More by my lazing position in the shade than anything else; I was chosen to lead the team out and onto the climb. I was a little nervous about this as I wasn’t the strongest climber in the team and by going flat out I was risking bonking before I had even started the stage proper.
I put this aside and decided to just go for broke from the start. I basically went as fast as the gradient would allow me to go. Almost immediately the rest of the team called out to back off a little, but this was replaced moments later by calls to speed up again. I held onto the front for close to 1.5km before I had to drop off. I watched as the team sped past me and a minute later watched as Adam dropped off from the front as well. By this stage the climb had well and truly started and the rest of the team settled into a slower, albeit, still faster than me, pace for the next 10km up the mountain.
I struggled to keep my heart-rate up as I went further into the climb. Unlike the day before I wasn’t getting passed as often and soon found a good rhythm alternating between sitting in the saddle and standing up for the climb. In my head I had a little mantra each time I stood up and sat back down “I take two gears and ride”/”and the mountain takes them back”.
Eventually I saw the end of the climb at about the 2km to go mark. Up until then I had been enjoying the beautiful vistas around me. By the time the 1km mark appeared I decided to up the pace and sprint towards the line. I won’t lie and say I broke any records; but for me being able to give everything I had to the mountain meant a lot.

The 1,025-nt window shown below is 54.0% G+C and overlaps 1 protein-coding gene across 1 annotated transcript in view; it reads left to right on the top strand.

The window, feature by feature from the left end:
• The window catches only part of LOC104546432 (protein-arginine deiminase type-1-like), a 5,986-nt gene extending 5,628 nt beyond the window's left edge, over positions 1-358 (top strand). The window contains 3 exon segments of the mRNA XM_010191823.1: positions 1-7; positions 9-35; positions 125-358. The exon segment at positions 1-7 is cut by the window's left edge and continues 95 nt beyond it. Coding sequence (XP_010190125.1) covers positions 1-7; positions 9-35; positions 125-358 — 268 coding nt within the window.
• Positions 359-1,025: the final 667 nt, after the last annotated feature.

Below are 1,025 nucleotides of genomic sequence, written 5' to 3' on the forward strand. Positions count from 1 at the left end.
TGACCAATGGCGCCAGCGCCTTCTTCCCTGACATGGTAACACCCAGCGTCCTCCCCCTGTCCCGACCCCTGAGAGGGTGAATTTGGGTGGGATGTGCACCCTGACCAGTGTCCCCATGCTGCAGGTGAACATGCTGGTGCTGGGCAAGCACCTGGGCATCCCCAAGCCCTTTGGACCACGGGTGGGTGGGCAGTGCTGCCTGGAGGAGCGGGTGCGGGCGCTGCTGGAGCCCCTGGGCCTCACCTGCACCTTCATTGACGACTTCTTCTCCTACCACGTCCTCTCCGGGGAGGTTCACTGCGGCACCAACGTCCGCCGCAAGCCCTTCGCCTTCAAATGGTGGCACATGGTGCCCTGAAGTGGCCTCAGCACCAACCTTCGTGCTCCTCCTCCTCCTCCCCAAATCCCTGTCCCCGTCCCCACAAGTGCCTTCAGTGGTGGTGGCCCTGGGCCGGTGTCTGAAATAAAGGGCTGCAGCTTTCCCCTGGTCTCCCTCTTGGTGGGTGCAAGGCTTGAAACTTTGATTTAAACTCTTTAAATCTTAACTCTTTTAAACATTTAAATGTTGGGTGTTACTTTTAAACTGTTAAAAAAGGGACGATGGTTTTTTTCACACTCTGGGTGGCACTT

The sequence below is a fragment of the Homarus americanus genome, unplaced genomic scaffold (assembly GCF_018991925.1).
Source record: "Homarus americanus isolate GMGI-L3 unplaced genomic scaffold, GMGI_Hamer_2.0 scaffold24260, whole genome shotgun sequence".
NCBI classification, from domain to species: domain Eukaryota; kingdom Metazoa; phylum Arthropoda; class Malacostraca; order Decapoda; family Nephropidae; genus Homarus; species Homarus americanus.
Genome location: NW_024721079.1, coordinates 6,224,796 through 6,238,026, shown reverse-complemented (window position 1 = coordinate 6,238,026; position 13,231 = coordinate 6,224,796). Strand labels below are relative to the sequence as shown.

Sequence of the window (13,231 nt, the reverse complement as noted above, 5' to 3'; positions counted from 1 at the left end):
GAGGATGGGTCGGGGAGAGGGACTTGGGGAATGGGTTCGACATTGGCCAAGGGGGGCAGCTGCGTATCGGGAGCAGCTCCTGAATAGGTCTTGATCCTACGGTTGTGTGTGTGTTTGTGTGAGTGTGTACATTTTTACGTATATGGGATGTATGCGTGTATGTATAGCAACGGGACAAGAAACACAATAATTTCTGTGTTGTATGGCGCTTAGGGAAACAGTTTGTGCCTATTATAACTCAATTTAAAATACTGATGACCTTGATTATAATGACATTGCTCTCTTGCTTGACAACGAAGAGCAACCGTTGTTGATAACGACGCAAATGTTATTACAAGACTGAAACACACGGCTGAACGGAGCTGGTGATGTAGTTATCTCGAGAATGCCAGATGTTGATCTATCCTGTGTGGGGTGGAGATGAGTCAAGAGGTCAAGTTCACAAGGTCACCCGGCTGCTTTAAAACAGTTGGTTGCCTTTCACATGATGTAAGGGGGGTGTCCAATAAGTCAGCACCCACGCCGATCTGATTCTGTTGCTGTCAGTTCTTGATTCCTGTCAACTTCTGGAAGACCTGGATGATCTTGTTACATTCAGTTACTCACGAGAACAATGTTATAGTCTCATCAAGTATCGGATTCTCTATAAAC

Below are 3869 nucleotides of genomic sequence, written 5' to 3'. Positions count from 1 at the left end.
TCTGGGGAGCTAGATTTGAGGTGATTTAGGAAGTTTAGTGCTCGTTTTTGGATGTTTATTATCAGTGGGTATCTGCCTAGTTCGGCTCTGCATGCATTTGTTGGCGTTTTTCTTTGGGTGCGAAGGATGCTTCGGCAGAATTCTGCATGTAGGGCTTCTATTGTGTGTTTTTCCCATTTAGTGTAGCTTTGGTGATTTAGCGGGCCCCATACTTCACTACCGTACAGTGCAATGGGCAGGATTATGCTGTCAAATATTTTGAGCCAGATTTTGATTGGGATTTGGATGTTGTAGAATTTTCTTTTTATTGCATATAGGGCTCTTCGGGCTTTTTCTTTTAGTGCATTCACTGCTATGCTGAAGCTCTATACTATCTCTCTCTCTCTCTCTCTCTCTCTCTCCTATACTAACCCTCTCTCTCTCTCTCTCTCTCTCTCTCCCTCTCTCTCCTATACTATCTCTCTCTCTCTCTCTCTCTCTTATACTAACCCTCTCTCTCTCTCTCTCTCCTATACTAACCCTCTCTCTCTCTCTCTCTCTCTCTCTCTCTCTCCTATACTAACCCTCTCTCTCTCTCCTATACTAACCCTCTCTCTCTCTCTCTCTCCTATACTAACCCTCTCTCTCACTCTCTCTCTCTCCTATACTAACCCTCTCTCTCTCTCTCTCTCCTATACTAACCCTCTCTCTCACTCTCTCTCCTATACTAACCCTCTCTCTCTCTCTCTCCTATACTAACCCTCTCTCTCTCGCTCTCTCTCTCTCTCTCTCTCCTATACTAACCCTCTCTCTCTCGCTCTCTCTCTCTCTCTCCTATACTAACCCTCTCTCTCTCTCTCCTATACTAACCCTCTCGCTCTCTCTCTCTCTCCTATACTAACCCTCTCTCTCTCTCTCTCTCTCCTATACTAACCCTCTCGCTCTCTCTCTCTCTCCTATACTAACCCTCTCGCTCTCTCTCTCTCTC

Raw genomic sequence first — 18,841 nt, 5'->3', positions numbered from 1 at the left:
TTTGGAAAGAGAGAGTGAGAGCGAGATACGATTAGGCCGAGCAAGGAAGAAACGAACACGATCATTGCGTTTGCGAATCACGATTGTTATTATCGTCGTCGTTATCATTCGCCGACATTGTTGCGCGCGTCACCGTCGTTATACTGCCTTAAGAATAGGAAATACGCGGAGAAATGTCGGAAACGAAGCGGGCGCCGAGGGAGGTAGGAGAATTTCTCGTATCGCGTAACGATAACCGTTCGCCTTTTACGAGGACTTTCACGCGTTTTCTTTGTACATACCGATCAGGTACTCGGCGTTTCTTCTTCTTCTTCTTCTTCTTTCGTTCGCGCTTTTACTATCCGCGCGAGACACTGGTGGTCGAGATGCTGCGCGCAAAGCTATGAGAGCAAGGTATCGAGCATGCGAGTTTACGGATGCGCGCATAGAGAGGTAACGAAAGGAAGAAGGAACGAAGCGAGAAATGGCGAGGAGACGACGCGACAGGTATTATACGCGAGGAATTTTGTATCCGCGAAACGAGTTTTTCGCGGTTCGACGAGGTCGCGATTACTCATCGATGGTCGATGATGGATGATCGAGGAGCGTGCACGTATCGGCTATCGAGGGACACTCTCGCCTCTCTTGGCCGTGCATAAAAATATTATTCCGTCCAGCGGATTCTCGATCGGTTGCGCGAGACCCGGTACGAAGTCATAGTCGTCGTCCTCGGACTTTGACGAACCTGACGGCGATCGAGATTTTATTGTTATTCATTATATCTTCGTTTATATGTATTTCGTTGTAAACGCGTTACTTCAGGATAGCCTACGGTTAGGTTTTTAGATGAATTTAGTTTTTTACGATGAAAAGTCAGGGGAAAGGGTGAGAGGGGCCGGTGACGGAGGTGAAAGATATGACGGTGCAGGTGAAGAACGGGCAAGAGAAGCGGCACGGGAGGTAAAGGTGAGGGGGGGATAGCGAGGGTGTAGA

When I reached the top of the mountain I learnt team-mate Shane had pushed himself so hard, he had an impromptu nap on the side of the road with the local sheep. Once he was given the once over and was ready to get back on the bike we headed towards to the hotel with a short stop for coffee on the way.
As I said in Part 1 of this series, the journey to get to France was a long one both in distance and in time spent preparing.
But it seemed on the morning of Stage 1 of the Trois Etapes, it had all crept up on me and I was left wondering if I had done enough training or was I going to embarrass myself and the team.
My race preparation was simple: breakfast, shower, get dressed, pack my bag, FaceTime the family and finally downstairs to the bikes.
When all the riders were downstairs, Scott – now race director – gave us the rider’s brief and all the teams headed off for the short ride to the Mayor of Lourdes’ residence in the heart of the city.
We arrived at the Mayor’s residence and signed on for the race. From there we lined up in front of our team car and started the 40km ride to Arrens-Marsous for the start of the first climb and timed section; Col du Soulor.